Seoul’s Jongno district (종로구) has been the centre of the city since the Joseon Dynasty for over 600 years, hence it plays an important role in its culture & history. If you had followed through my earlier posts, you would have known that Jongno-gu is home to palaces in which the kings used to reside & work – Deoksugung, Gyeongbokgung etc, & even the Cheong Wa Dae (President’s residence) is also located here. Besides all these majestic palaces, there are also many historical & cultural neighbourhoods in this district, & I had already explored Buam-dong & Samcheong-dong earlier in the day.
After a pleasant tour in the traditional village of Samcheong-dong, I continued eastwards, passing by 2 other palaces – Changdeokgung & Changgyeonggung on my way to another old neighbourhood – Ihwa-dong (이화동, 梨花洞), located at Mt. Naksan’s (낙산) west foot. In Dec 2006, the “Naksan Public Art Project” (“낙산공공 미술 프로젝트”) was carried out in the neighbourhood to improve the deteriorating living conditions here. About 60 artists worked together to paint beautiful murals on the walls of the worn-out houses, as well as erected sculptures here. Soon, the murals became a symbol of the village, attracting throngs of visitors flocking up the mountain to enjoy the art.
Similar to Busan’s Gamcheon Cultural Village, Ihwa-dong started as a village on the mountain after the Korean War. There was a desperate need for postwar housing with the city’s rapidly increasing population then, so people built homes wherever they could. Ihwa-dong was home to many working-class workers in the nearby garment & textile industries in Changsin-dong & Dongdaemun area. However, this mural village in Seoul was developed 3 years earlier than Gamcheon in Busan.
So much for its background, I finally arrived at Daehangno (대학로), the youthful university street near Hyehwa Station exit 2 (Line 4, 혜화역) after walking for about half an hour from Bukchon Hanok Village. This station is the nearest station to Ihwa-dong Mural Village (이화동 벽화마을), about 5 min walk away. Walk straight ahead on Daehak-ro 8-gil (대학로8길) upon leaving exit 2.
Following the road sign that points to the direction of the mural vilage, I soon found myself on Naksan-gil (낙산길), a steep uphill slope with rustic houses lining both sides of the narrow street.
Soon, I arrived at Naksan Park (낙산공원), atop the 124.4m high granite mountain Naksan. Its name is derived from its camel hump-like appearance. As a result of hasty urban planning during the Japanese colonial period, most parts of the mountain were demolished. In an effort to save the remaining green belts, Naksan was designated as a park on June 10, 2002.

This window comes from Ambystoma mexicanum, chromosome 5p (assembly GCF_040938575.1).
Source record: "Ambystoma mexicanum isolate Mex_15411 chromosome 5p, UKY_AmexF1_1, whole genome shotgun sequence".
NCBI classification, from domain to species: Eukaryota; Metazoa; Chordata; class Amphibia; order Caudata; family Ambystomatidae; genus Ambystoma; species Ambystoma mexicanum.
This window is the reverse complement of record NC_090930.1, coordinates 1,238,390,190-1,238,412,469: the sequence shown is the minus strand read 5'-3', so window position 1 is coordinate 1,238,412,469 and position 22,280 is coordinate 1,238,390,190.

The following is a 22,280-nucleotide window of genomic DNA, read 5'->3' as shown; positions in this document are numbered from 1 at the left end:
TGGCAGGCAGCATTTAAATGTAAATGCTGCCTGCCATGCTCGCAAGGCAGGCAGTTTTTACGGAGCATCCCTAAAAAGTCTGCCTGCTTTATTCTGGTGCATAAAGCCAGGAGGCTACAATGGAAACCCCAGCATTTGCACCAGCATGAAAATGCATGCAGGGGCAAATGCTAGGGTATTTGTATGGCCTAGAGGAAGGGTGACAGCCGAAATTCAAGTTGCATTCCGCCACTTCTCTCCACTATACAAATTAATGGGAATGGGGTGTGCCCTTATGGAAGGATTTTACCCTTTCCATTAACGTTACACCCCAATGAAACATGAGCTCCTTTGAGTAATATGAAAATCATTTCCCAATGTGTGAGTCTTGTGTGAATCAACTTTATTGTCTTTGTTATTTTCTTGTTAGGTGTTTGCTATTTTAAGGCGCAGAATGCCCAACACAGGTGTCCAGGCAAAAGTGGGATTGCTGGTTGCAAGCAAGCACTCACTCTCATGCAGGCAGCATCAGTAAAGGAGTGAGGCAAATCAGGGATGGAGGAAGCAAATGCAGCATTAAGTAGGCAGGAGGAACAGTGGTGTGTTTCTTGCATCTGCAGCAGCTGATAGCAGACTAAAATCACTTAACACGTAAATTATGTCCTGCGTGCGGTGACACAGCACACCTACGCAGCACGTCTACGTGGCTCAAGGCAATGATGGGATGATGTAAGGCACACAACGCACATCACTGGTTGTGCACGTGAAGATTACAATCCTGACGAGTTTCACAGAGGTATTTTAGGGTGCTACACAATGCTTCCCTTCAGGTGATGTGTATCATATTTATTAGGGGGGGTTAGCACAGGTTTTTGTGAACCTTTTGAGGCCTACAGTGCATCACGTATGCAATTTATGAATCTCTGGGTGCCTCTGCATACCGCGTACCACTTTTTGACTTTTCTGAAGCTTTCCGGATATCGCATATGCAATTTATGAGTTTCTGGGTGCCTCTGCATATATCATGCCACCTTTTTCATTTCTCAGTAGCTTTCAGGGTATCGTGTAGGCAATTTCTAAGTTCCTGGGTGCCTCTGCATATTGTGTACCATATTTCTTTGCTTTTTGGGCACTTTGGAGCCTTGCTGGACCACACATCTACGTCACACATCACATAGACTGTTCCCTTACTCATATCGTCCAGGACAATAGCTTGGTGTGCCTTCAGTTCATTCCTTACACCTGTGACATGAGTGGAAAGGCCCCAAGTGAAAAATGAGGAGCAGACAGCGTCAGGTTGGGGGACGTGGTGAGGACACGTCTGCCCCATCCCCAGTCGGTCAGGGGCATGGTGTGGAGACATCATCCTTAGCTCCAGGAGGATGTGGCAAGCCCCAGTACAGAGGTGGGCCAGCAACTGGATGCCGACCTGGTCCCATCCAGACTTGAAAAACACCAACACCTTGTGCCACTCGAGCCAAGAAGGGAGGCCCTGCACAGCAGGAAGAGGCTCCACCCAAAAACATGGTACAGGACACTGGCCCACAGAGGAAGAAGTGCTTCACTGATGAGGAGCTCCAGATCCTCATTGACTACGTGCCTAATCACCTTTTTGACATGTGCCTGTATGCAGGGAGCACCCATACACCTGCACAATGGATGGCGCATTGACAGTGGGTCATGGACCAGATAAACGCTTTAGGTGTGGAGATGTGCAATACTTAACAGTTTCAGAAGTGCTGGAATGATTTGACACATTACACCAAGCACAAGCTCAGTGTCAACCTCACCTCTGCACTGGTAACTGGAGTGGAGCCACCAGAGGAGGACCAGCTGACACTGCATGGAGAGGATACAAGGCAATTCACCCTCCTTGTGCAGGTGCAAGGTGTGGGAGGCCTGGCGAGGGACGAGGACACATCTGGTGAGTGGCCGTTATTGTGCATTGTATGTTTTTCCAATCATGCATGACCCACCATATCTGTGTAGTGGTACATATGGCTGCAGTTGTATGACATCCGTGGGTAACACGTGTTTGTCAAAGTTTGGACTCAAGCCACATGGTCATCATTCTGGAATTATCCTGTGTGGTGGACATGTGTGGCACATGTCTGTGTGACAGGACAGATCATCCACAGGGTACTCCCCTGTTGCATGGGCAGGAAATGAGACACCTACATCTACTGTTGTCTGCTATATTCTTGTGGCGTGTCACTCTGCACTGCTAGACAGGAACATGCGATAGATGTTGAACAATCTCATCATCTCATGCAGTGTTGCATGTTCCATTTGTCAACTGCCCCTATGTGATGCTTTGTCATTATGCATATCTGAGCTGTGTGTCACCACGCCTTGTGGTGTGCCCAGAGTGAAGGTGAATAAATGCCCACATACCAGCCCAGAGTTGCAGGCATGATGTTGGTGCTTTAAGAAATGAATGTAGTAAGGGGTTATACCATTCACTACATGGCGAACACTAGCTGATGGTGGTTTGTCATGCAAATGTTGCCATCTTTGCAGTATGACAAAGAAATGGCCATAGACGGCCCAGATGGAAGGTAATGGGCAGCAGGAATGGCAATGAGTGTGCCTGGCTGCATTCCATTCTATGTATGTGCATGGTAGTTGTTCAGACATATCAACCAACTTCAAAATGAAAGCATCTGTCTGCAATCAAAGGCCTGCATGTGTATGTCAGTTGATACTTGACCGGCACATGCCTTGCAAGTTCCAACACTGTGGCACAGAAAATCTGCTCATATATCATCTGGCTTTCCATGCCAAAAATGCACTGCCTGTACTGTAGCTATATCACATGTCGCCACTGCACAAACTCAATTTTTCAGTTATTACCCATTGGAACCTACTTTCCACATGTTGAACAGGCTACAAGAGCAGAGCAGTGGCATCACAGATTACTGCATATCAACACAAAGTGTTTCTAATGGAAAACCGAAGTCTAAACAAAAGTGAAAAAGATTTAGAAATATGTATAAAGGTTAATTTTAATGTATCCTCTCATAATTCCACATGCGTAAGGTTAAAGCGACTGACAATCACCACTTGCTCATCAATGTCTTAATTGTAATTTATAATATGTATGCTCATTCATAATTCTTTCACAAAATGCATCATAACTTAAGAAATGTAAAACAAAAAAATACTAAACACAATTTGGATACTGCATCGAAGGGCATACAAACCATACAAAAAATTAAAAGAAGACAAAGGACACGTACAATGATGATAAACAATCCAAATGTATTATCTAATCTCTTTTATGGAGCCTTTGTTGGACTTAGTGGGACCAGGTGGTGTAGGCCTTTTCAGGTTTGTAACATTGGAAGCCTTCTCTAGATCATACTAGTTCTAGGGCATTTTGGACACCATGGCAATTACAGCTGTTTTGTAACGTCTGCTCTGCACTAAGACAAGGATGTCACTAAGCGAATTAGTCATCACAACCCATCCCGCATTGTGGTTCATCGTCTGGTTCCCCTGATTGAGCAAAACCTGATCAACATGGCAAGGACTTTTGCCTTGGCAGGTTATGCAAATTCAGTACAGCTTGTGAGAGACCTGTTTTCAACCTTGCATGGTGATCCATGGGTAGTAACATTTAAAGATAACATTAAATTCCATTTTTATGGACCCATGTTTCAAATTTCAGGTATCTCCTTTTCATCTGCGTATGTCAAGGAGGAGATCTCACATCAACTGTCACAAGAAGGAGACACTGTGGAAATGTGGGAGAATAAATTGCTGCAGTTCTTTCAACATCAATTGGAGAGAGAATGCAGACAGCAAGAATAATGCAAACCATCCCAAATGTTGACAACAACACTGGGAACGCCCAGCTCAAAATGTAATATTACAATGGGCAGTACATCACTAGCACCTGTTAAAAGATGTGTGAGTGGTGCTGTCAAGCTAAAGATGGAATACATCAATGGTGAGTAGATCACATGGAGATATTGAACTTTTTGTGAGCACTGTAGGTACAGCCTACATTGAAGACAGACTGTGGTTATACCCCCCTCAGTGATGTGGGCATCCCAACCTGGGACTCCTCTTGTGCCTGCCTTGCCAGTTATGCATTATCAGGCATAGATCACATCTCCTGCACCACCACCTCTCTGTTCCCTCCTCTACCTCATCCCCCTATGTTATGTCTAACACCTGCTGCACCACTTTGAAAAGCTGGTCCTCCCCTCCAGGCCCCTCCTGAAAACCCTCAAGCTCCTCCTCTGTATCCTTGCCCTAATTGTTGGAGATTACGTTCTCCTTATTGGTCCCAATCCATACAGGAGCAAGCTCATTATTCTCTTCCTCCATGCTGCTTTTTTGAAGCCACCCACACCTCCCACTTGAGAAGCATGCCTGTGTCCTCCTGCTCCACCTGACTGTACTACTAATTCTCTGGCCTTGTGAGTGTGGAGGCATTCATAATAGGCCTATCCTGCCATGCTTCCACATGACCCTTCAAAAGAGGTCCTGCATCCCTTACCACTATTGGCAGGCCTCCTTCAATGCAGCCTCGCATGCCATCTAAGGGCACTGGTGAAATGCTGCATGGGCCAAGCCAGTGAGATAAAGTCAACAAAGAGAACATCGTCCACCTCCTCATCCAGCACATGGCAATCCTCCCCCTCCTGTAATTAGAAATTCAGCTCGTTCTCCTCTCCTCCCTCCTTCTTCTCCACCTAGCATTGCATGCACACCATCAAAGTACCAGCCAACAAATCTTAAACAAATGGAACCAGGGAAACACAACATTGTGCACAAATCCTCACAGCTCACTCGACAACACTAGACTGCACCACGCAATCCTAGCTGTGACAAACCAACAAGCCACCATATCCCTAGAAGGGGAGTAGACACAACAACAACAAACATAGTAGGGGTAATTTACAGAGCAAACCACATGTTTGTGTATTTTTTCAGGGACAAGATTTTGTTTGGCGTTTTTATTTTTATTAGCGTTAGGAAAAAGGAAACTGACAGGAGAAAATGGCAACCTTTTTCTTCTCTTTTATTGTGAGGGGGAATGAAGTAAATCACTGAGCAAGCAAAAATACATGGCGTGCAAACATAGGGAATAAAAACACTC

As it was almost 6pm when I reached Naksan Park, I could catch a glimpse of the lovely sunset along the Naksan trail. Not only that, there were also interesting sculptures installed along the path as you can see from the pic above. I also passed by the Dongsung Nursery School (동숭어린이집) & saw the cute animal mural below.
Now, I had officially stepped foot onto the Ihwa-dong Mural Village. Following the directional signs on the road, it was an idiot-proof tour in the neighbourhood, & I also followed other visitors to climb the huge & steep stairways to check out the various murals. Here are some of the lovely murals for your viewing pleasure. 🙂
It’s a love-hate feeling I had for the artistic Ihwa-dong Mural Village tour, because the murals & sculptures may be so attractive for photo-taking, but the terrain in this quaint neighbourhood is just like Busan Gamcheon Cultural Village. Both villages require visitors to exercise their leg power, with lots of narrow & steep stairways & slopes to climb! There were times I felt so stuck due to the horrifying terrain that I wanna cry. But I had to grit my teeth & move on, otherwise, I’d be stranded there & how to go home? 😦 The location & terrain of the village is definitely not helping my painful knees that had already brought me round Jongno-gu for the last 6 hours haha.
Therefore, if you wanna visit this charming village in central Seoul that has retained its rustic beauty with the infusion of modern mural art, don’t forget to conserve some energy for the hike! It’ll take you at least 1 hour or more to appreciate the whole place fully. Do spend some time in one of the pretty cafes after a tedious hike to chill & unwind in this unique place just minutes away from the buzz & hustle of the city. 🙂